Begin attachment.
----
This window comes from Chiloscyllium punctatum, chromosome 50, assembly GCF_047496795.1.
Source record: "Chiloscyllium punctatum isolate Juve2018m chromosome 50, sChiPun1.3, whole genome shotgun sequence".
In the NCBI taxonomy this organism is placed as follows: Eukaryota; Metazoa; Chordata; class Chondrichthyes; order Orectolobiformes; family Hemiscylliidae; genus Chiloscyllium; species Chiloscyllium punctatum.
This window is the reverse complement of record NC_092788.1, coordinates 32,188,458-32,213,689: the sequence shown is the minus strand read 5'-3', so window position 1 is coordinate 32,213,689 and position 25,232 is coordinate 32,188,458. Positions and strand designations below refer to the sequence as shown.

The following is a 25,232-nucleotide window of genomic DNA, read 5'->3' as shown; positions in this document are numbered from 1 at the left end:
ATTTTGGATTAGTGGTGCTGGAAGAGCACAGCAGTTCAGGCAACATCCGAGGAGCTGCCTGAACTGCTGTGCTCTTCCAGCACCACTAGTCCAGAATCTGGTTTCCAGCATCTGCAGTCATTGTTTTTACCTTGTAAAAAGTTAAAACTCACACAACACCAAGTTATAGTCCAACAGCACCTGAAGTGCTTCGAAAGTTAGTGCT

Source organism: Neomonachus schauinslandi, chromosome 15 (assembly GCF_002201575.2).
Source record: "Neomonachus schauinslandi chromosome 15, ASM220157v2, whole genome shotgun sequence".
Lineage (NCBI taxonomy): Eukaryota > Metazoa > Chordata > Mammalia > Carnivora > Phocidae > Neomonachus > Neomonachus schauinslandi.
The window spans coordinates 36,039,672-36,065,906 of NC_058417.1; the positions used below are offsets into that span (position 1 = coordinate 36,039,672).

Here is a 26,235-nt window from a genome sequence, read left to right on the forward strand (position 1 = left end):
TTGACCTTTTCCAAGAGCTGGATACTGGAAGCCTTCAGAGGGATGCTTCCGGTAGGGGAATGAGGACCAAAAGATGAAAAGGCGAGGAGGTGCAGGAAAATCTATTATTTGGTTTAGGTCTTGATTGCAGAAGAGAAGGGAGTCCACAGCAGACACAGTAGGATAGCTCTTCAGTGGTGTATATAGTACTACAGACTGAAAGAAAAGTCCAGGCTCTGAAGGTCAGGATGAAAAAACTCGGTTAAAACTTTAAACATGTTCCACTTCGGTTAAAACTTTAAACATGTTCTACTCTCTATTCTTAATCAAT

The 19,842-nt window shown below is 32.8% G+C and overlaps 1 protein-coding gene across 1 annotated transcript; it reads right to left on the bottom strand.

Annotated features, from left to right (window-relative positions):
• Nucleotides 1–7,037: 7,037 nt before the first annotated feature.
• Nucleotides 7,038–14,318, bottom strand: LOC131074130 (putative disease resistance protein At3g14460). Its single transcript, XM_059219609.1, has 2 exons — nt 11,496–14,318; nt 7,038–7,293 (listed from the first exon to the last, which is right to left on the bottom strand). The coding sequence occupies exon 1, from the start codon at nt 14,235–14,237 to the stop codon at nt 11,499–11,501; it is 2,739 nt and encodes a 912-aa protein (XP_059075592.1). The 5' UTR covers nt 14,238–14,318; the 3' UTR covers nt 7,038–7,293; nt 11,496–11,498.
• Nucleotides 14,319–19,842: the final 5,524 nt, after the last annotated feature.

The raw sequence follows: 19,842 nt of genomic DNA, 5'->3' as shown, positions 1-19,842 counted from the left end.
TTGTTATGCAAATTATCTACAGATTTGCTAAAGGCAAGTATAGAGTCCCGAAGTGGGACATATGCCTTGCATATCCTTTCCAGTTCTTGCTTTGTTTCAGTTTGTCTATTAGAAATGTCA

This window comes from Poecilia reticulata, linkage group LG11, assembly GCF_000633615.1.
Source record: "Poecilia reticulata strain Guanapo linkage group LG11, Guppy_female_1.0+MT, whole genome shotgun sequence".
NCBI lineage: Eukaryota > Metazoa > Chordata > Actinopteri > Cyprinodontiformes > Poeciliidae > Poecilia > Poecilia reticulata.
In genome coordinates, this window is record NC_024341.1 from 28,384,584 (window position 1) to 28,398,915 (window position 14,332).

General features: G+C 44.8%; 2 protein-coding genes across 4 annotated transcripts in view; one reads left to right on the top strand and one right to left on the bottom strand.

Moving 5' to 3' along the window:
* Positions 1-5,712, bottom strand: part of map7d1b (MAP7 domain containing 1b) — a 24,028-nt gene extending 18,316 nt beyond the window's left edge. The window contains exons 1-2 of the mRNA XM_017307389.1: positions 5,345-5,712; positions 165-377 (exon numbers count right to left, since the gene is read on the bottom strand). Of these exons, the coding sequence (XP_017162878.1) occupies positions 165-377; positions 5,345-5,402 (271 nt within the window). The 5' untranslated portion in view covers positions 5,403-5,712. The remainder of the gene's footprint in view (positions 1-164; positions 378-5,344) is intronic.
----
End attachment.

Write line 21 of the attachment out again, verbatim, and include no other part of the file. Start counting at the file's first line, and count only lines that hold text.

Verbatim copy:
Source record: "Poecilia reticulata strain Guanapo linkage group LG11, Guppy_female_1.0+MT, whole genome shotgun sequence".